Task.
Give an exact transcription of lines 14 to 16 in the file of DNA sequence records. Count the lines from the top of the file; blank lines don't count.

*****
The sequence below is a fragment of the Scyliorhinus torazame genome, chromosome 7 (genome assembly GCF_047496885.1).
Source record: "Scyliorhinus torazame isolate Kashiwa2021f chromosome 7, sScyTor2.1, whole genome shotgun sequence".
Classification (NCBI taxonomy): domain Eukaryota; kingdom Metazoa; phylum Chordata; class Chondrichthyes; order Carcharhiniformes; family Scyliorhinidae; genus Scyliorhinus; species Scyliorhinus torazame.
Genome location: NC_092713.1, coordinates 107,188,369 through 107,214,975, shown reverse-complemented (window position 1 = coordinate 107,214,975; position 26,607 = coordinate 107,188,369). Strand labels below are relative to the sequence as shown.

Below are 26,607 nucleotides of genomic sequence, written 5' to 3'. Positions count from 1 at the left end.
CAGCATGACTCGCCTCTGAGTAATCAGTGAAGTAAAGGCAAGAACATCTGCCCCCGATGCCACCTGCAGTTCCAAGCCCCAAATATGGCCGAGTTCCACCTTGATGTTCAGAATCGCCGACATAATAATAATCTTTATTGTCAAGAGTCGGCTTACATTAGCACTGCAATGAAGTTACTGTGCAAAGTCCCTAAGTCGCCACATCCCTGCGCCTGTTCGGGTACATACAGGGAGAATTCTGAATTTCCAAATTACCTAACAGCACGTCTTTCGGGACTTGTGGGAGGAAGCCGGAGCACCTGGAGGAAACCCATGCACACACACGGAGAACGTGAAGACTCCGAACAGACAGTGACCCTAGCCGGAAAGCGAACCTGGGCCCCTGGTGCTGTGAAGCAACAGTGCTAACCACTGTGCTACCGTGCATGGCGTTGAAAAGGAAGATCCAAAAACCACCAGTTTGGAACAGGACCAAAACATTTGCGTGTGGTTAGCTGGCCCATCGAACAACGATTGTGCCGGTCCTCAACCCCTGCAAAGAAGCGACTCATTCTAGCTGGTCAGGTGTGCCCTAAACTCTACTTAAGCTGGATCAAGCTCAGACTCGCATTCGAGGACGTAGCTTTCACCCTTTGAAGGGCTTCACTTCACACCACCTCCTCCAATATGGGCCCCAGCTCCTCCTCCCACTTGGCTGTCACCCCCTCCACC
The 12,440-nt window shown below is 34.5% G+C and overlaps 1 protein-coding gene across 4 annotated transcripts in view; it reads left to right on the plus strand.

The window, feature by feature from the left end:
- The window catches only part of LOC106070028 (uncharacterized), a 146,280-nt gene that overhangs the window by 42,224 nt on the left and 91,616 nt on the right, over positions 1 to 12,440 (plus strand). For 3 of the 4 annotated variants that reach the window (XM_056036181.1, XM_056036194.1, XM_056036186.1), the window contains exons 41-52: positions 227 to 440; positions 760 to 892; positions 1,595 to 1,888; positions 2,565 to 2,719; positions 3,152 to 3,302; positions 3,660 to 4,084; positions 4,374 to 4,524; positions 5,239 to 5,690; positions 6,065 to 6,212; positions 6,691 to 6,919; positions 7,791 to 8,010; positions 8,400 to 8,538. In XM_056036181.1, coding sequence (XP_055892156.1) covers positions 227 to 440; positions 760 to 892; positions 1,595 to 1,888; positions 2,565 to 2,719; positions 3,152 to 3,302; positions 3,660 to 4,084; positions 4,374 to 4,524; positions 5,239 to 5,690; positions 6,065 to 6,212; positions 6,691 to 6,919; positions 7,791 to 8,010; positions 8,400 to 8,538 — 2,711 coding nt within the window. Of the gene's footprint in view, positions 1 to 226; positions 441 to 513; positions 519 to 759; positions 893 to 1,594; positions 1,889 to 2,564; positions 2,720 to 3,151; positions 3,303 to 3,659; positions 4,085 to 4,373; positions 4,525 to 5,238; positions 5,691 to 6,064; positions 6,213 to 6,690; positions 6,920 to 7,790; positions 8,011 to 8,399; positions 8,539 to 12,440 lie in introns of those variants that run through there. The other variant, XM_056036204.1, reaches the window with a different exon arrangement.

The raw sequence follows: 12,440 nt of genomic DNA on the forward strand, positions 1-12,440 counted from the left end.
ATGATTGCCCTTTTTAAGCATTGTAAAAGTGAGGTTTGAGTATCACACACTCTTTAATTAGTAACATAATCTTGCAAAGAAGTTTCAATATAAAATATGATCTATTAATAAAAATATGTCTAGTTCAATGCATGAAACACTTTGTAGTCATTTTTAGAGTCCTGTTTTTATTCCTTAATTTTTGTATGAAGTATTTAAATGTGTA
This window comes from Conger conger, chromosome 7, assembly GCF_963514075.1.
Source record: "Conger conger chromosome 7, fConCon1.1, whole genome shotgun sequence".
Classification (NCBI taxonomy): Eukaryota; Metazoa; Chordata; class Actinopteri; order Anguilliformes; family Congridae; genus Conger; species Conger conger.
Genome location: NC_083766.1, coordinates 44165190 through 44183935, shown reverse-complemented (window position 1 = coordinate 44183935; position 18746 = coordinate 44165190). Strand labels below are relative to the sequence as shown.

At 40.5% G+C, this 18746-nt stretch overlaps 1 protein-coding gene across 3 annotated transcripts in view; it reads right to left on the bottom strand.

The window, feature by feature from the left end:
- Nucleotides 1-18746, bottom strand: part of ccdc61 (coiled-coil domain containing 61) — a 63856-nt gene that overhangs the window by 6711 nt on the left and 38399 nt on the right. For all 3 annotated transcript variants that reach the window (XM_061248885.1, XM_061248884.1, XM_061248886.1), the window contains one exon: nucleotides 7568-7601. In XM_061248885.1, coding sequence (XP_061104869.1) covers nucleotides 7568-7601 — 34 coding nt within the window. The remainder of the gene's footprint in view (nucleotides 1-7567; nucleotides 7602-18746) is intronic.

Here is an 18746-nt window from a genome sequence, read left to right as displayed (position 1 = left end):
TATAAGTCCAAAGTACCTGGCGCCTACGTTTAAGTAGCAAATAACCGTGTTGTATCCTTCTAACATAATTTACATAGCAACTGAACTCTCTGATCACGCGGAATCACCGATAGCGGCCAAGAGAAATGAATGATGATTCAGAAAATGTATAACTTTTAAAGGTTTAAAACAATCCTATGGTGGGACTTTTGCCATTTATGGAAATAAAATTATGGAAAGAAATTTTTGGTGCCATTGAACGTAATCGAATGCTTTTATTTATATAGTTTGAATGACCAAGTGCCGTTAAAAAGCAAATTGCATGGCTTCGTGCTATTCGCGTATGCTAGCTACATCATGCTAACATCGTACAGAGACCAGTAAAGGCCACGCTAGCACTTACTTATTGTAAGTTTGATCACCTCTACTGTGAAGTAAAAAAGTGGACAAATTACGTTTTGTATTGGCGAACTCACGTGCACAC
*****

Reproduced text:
Classification (NCBI taxonomy): Eukaryota; Metazoa; Chordata; class Actinopteri; order Anguilliformes; family Congridae; genus Conger; species Conger conger.
Genome location: NC_083766.1, coordinates 44165190 through 44183935, shown reverse-complemented (window position 1 = coordinate 44183935; position 18746 = coordinate 44165190). Strand labels below are relative to the sequence as shown.

At 40.5% G+C, this 18746-nt stretch overlaps 1 protein-coding gene across 3 annotated transcripts in view; it reads right to left on the bottom strand.